We have to learn to apply Moshe's non-entitlement attitude
“And the son of the Israeli woman pronounced the [Divine] Name and cursed… His mother’s name was Shlomis bas Divri, of Shevet Dan.” (Vayikra 24:11)
his man’s father was a Mitzri and his mother from Shevet Dan. He decided to move his tent into the domain of Dan, his mother’s shevet. His neighbor chased him out, saying that the Torah determines a shevet’s lineage, following the father and not the mother. This so infuriated him that he cursed Hashem.
The underlying issue here was a sense of entitlement — his right to put his tent in Dan. And being deprived of something he felt entitled to led to the unthinkable blasphemy of cursing Hashem.
Chazal say (Eiruvin 19) that even at the gates of Gehinnom, the wicked refuse to do teshuvah. Why? I venture it’s because of their feelings of entitlement. A person who’s spent his entire life taking instead of giving expects only the best. Even at the gates of Gehinnom, he’s sure that an error was made — they got the wrong person. His real address is none other than a penthouse apartment in Gan Eden. (Rav Shmuel Brazil)
I have a hard time waiting in line. Especially when the line is unruly and disordered with a first-come-first-serve policy. Therefore, it was with dismay that I walked into an appointment with a new doctor and saw the packed waiting room. What’s more, there was no secretary. The room was rumbling, with everyone there claiming they were supposed to be the next to go into the office.
I gingerly took a seat in a corner. It was clear the appointments were running very late. Every time the doctor’s door opened, everyone would surge to their feet, demanding their turn. The doctor, safe behind his desk, would call out a name, and everyone would sink back down, still grumbling.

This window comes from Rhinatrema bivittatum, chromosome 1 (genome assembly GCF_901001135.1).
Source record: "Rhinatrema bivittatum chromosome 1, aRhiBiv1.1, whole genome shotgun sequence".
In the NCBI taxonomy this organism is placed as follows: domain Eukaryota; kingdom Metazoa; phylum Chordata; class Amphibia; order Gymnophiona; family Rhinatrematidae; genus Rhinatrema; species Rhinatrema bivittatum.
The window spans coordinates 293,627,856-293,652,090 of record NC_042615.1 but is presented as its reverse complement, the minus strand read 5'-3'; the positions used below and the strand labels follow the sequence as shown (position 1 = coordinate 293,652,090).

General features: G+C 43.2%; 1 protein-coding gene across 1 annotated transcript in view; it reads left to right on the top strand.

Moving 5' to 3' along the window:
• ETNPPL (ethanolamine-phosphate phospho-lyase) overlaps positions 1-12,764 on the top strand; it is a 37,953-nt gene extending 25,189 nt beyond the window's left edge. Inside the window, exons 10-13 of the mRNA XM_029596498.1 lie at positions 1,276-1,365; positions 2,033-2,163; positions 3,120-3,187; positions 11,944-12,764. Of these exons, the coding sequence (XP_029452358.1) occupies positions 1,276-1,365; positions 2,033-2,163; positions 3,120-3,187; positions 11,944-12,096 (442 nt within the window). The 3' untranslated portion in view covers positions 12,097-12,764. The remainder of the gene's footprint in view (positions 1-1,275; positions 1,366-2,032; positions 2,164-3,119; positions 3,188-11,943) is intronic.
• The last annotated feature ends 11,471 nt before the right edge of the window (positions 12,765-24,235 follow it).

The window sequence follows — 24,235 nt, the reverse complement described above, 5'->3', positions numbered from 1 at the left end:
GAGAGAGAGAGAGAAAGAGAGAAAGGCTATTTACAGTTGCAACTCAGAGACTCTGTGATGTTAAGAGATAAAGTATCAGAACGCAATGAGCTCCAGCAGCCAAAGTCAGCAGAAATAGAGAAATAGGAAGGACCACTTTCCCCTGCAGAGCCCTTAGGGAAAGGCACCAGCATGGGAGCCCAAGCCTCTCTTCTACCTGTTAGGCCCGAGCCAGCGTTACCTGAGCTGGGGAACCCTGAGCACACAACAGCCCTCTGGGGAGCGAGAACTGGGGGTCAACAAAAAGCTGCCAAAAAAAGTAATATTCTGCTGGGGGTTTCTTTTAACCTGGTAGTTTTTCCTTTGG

The opposite can be learned from the humblest of men, Moshe Rabbeinu, the giver of the Torah. Moshe didn’t claim his due rights to enter Eretz Yisrael. He asked for a present without claiming any entitlement. We have to learn to apply this non- entitlement attitude.
I really didn’t want to be here. But I knew that if I left, I’d need to wait months for another appointment. Everyone else had obviously come to the same conclusion. Which didn’t mean they were happy about it.
Observing the drama around me, I told myself determinedly that I would not become a part of this belligerent bunch. My name would be called when it was my turn, no matter how much I complained. With this resolution, I sat. I said Tehillim. I made some phone calls. I sat some more.
When Rav Dessler traveled on public transportation, he’d never press the button at his stop if he was the only one who needed to get off. Instead, he’d wait until someone else had pressed the button, and get off together with them. When questioned about his peculiar behavior, he responded that everyone on the bus was pressured and in a hurry. Should everyone then need to make an extra stop just for Eliezer Dessler? Like Moshe Rabbeinu, Rav Dessler didn’t feel entitlement, even for the things that he was 100 percent entitled to!
Recently, there was construction on the street of my yeshivah, so I parked on an adjacent street. When I returned at night, there was a note tucked under my windshield wiper. Do not park in this place! I work fixing cars, and because of you I couldn’t work the whole day! Gezel!!
This was a public parking spot. The guy had zero entitlement to this place. If he could call this stealing, I wonder how Hashem, who’s called Makom — place — feels about us when we park our bodies in His space to go against His will. We definitely don’t want to receive a note of reprimand from Him.
It was three hours later (yes, three!) by the time it was my turn. I was exhausted — not just from the long wait, but from the tension squeezing every person in that waiting room.
Still, as I rose, I gave myself a mental pat on my back. I didn’t give in. I wasn’t part of this mutinous melee.
Then I made a dash for the door to make sure no one got there first.
(Originally featured in Family First, Issue 792)
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